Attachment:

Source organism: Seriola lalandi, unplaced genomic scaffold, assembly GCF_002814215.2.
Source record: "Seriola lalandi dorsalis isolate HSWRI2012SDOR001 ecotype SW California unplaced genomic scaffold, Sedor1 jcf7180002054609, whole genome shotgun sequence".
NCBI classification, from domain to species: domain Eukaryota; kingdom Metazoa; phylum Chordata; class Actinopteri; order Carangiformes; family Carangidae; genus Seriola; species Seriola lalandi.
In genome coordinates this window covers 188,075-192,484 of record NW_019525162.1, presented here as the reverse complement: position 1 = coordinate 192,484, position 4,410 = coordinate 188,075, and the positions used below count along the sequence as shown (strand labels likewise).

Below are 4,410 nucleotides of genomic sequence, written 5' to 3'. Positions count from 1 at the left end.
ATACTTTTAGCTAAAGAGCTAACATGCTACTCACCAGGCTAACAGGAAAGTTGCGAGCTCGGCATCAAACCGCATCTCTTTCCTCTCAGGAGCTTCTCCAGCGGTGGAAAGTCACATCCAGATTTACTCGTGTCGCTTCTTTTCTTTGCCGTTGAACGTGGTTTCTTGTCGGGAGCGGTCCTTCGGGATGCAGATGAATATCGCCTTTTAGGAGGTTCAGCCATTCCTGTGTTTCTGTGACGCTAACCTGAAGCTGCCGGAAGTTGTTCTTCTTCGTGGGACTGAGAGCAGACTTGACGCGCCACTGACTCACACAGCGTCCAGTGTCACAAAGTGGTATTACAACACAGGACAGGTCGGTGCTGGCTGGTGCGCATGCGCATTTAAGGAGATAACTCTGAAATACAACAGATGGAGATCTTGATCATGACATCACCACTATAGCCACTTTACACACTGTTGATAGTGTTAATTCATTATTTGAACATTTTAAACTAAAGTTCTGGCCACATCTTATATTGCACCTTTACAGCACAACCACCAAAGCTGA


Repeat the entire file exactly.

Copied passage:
Source organism: Seriola lalandi, unplaced genomic scaffold, assembly GCF_002814215.2.
Source record: "Seriola lalandi dorsalis isolate HSWRI2012SDOR001 ecotype SW California unplaced genomic scaffold, Sedor1 jcf7180002054609, whole genome shotgun sequence".
NCBI classification, from domain to species: domain Eukaryota; kingdom Metazoa; phylum Chordata; class Actinopteri; order Carangiformes; family Carangidae; genus Seriola; species Seriola lalandi.
In genome coordinates this window covers 188,075-192,484 of record NW_019525162.1, presented here as the reverse complement: position 1 = coordinate 192,484, position 4,410 = coordinate 188,075, and the positions used below count along the sequence as shown (strand labels likewise).

Below are 4,410 nucleotides of genomic sequence, written 5' to 3'. Positions count from 1 at the left end.
ATACTTTTAGCTAAAGAGCTAACATGCTACTCACCAGGCTAACAGGAAAGTTGCGAGCTCGGCATCAAACCGCATCTCTTTCCTCTCAGGAGCTTCTCCAGCGGTGGAAAGTCACATCCAGATTTACTCGTGTCGCTTCTTTTCTTTGCCGTTGAACGTGGTTTCTTGTCGGGAGCGGTCCTTCGGGATGCAGATGAATATCGCCTTTTAGGAGGTTCAGCCATTCCTGTGTTTCTGTGACGCTAACCTGAAGCTGCCGGAAGTTGTTCTTCTTCGTGGGACTGAGAGCAGACTTGACGCGCCACTGACTCACACAGCGTCCAGTGTCACAAAGTGGTATTACAACACAGGACAGGTCGGTGCTGGCTGGTGCGCATGCGCATTTAAGGAGATAACTCTGAAATACAACAGATGGAGATCTTGATCATGACATCACCACTATAGCCACTTTACACACTGTTGATAGTGTTAATTCATTATTTGAACATTTTAAACTAAAGTTCTGGCCACATCTTATATTGCACCTTTACAGCACAACCACCAAAGCTGA